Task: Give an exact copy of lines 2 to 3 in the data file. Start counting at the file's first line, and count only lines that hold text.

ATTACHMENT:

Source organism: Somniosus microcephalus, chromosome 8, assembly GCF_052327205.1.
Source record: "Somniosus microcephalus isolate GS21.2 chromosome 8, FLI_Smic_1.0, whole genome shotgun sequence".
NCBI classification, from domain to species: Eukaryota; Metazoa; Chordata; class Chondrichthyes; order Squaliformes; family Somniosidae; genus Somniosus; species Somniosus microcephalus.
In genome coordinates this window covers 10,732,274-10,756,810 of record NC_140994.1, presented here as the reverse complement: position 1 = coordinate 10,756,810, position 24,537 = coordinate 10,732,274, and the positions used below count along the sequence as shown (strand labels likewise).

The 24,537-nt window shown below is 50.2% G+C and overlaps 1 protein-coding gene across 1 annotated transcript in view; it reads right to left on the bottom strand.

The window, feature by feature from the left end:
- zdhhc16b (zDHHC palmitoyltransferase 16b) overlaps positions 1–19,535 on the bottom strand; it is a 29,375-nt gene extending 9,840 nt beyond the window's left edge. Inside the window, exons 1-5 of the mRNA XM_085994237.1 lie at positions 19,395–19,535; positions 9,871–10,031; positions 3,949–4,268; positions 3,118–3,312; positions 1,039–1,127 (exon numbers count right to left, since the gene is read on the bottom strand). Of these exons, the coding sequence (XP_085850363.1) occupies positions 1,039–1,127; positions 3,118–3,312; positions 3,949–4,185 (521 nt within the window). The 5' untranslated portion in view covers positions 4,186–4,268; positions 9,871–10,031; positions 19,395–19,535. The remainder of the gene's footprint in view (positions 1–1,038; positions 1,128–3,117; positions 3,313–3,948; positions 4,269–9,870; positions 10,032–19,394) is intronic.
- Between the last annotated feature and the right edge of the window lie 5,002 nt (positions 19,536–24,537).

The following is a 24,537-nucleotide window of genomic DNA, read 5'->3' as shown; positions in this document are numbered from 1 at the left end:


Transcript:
Source record: "Somniosus microcephalus isolate GS21.2 chromosome 8, FLI_Smic_1.0, whole genome shotgun sequence".
NCBI classification, from domain to species: Eukaryota; Metazoa; Chordata; class Chondrichthyes; order Squaliformes; family Somniosidae; genus Somniosus; species Somniosus microcephalus.